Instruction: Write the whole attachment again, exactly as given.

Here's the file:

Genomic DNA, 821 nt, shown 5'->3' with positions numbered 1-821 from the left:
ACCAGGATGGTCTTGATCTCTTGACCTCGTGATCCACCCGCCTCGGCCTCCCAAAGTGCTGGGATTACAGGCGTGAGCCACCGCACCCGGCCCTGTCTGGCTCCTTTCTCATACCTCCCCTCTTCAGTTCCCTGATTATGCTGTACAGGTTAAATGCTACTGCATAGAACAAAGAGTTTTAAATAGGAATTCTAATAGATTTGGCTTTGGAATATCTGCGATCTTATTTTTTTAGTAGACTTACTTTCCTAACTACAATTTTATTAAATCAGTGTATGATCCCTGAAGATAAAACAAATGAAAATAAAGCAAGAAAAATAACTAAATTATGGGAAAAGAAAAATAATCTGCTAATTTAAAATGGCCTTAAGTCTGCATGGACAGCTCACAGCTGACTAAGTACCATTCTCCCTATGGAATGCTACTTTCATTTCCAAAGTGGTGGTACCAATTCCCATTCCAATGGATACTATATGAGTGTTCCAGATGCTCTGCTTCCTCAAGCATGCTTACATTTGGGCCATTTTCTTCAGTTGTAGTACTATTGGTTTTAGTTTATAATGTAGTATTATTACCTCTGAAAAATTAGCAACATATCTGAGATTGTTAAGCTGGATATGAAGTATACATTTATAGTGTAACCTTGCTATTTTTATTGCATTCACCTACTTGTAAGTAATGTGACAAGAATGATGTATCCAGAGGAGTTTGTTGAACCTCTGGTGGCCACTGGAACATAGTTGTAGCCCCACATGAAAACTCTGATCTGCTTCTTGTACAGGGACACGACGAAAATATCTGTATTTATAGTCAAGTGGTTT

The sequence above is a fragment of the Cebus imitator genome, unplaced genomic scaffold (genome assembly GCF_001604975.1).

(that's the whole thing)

Genomic DNA, 821 nt, shown 5'->3' with positions numbered 1-821 from the left:
ACCAGGATGGTCTTGATCTCTTGACCTCGTGATCCACCCGCCTCGGCCTCCCAAAGTGCTGGGATTACAGGCGTGAGCCACCGCACCCGGCCCTGTCTGGCTCCTTTCTCATACCTCCCCTCTTCAGTTCCCTGATTATGCTGTACAGGTTAAATGCTACTGCATAGAACAAAGAGTTTTAAATAGGAATTCTAATAGATTTGGCTTTGGAATATCTGCGATCTTATTTTTTTAGTAGACTTACTTTCCTAACTACAATTTTATTAAATCAGTGTATGATCCCTGAAGATAAAACAAATGAAAATAAAGCAAGAAAAATAACTAAATTATGGGAAAAGAAAAATAATCTGCTAATTTAAAATGGCCTTAAGTCTGCATGGACAGCTCACAGCTGACTAAGTACCATTCTCCCTATGGAATGCTACTTTCATTTCCAAAGTGGTGGTACCAATTCCCATTCCAATGGATACTATATGAGTGTTCCAGATGCTCTGCTTCCTCAAGCATGCTTACATTTGGGCCATTTTCTTCAGTTGTAGTACTATTGGTTTTAGTTTATAATGTAGTATTATTACCTCTGAAAAATTAGCAACATATCTGAGATTGTTAAGCTGGATATGAAGTATACATTTATAGTGTAACCTTGCTATTTTTATTGCATTCACCTACTTGTAAGTAATGTGACAAGAATGATGTATCCAGAGGAGTTTGTTGAACCTCTGGTGGCCACTGGAACATAGTTGTAGCCCCACATGAAAACTCTGATCTGCTTCTTGTACAGGGACACGACGAAAATATCTGTATTTATAGTCAAGTGGTTT

The sequence above is a fragment of the Cebus imitator genome, unplaced genomic scaffold (genome assembly GCF_001604975.1).